Last year, every congregation, member, and pastor in LCMC was invited by LCMC Service Coordinator Rev. Mark Vander Tuig to take part in our association's 5th Annual Three Days of Prayer.
The event took place from January 3-5, 2017 and each day had its own theme. Day one was a day for confession, day two a day of petition, and day three a day for vision. Participants were able to structure each of the three days in any way that made sense for them.
Based on the results of last month's Three Days of Prayer poll, 25% of this year's participants celebrated Three Days of Prayer for the first time. Approximately 17% reported that they had participated on their own in the past, but that 2017 was the first time their congregation had organized somethig together.
While 20% of people reported praying on their own, 27% told us that their congregation had organized some type of special event this year.
Over half of the people surveyed reported having provided members of their congregations with prayer resources for the event, whether in print or online. (To view sample resources submitted by fellow LCMC congregations, click here.)
This year, a handful of congregations opted to organize a prayer service or other special event this year while also providing take-home resources to congregation members.
In addition to offering printed and online resources, Resurrection Evangelical Lutheran Church of the Western Reserve in Stow, OH used the event as an opportunity to connect with other congregations in the area. "We partnered with a county-wide effort to hold a cross-cultural and cross-denominational event, Summit Ablaze, inviting people to eat with us before," said Laurel Bobb, the congregation's pastor.
"We sent out a booklet to all members and frequent visitors that explained prayer and had an outline to follow for people who wanted to pray at home," said Julie Wood of Resurrection Lutheran Church of Alpena, MI. "We opened the church from 6:00 to 9:00 A.M. on each of the three days for people to come in and pray. We held a prayer service on Wednesday night that incorporated all the themes into one event."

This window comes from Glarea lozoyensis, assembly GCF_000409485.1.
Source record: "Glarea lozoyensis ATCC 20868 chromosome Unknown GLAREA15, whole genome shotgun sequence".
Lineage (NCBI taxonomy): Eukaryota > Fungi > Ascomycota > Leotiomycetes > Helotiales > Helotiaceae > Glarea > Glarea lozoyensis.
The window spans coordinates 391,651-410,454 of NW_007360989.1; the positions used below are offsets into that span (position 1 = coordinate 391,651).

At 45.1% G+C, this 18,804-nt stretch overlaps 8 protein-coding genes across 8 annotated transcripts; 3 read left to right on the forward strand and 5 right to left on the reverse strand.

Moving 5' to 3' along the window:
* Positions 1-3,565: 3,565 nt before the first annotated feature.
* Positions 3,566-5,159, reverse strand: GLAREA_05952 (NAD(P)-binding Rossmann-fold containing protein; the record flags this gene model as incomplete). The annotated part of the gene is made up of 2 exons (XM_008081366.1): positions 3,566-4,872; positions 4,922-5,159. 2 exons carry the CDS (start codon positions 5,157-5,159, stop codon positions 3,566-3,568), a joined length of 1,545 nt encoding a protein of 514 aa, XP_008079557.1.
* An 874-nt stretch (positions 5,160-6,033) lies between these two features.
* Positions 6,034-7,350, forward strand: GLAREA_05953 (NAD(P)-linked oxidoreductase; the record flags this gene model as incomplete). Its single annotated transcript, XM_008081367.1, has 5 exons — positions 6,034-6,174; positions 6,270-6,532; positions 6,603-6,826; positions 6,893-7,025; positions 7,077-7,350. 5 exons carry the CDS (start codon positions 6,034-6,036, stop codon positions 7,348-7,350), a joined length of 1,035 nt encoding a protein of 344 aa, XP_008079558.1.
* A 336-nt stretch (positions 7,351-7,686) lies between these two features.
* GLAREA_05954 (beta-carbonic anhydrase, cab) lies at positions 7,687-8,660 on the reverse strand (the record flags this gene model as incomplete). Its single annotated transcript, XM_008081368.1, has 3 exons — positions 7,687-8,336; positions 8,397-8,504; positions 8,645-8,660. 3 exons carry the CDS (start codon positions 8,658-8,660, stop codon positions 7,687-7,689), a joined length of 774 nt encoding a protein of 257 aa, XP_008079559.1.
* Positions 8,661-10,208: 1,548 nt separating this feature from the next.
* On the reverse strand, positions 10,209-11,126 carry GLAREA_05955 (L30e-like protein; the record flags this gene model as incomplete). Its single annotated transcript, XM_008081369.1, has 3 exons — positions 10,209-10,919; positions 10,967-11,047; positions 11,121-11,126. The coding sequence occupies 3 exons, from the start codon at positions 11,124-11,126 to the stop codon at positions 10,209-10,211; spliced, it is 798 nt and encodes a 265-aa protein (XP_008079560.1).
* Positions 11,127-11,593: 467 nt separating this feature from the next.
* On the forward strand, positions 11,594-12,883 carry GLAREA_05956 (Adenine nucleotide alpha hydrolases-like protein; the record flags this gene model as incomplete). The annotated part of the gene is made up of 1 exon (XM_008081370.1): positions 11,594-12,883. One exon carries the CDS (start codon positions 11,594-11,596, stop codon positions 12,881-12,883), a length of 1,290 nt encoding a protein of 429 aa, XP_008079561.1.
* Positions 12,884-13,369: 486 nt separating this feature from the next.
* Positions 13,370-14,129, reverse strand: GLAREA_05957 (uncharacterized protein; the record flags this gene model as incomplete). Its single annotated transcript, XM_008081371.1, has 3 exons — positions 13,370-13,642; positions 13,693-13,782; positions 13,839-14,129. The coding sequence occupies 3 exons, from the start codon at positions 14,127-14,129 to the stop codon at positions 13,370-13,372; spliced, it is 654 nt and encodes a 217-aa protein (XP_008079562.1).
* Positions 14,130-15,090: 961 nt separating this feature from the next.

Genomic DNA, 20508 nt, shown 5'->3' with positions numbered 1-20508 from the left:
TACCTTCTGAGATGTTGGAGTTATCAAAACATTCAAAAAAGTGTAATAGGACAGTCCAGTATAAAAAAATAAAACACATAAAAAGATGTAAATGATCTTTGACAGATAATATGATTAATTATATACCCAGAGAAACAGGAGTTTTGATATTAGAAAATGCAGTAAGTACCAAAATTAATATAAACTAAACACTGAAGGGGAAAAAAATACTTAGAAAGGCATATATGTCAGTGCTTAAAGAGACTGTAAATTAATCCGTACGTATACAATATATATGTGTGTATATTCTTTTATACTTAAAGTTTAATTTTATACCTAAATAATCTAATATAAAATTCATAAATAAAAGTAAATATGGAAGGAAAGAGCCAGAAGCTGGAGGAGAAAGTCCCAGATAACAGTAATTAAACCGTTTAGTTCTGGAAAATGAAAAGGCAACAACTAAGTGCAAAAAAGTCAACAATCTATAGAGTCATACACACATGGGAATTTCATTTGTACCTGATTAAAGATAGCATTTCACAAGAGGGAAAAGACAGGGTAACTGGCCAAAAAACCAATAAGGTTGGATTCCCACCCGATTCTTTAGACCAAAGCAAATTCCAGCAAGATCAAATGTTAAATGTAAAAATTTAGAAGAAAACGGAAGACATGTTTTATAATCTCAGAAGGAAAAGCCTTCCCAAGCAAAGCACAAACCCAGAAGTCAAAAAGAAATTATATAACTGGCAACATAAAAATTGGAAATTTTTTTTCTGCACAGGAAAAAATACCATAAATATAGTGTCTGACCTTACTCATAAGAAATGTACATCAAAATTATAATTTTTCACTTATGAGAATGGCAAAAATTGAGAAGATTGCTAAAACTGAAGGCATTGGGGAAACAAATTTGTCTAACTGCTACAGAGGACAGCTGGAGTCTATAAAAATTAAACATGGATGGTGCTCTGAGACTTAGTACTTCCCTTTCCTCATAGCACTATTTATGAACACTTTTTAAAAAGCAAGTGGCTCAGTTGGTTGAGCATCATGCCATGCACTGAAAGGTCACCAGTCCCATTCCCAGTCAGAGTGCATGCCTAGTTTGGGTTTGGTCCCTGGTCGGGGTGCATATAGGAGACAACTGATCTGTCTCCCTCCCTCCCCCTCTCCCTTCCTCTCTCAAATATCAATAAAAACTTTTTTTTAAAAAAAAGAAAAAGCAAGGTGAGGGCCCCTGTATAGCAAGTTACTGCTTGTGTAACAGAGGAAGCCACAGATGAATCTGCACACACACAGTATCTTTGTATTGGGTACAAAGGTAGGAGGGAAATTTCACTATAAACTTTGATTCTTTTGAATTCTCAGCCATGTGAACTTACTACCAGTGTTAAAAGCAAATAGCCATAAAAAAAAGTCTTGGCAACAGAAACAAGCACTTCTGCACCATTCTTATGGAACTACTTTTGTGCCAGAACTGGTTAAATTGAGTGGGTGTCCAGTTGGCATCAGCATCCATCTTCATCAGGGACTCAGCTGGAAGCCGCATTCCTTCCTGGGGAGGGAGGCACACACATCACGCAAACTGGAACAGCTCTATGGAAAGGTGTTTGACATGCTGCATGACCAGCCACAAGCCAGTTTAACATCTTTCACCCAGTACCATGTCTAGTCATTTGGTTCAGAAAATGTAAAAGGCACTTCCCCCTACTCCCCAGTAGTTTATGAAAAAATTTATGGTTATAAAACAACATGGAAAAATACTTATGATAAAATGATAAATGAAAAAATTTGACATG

When asked if there was anything they would like to do differently for next year's Three Days of Prayer, most people agreed that they would like to start planning early and start promoting the event before the busy holiday season begins.
One congregation told us that sending regular reminders, as well as mentioning Three Days of Prayer during regular church services, proved to be an effective way of getting the word out.
"We talked about the event on the Sunday preceding [and] I sent a reminder email each of the three days. I used the event as a topic for a sermon on a Sunday following the event and we discussed God's vision for the church at large," said Pastor Jo Kinnard of Our Savior's Lutheran Church in Inwood, IA. "Our Savior's in Inwood is definitely a prayer warrior congregation! They loved the idea, and the reminders, and the opportunity to pray."
Our next Three Days of Prayer event will take place January 2-4, 2018, so be sure to mark your calendars and start planning early!
Three Days of Prayer Planning Tips
We asked some of this year's participants what advice they had for congregations who might be taking part in Three Days of Prayer for the first time. Here's what they said:
- "Get the word out early!!!" – Rev. Alsen Wenzel (Yoakum, TX)
- "Just do it. Even if it only gets one or two to pray, that's better than none." – Laurel Bobb (Stow, OH)
- "Start small and personally invite people to participate. If you have a prayer chain or a Bible study focused on prayer, encourage them to spend this extra time in prayer." – Julie Wood (Alpena, MI)
- Tell the congregation ahead of time so they can prepare. Handouts seemed to be helpful for the folks that couldn't come to church." – Paula Mann (Lasntana, FL)
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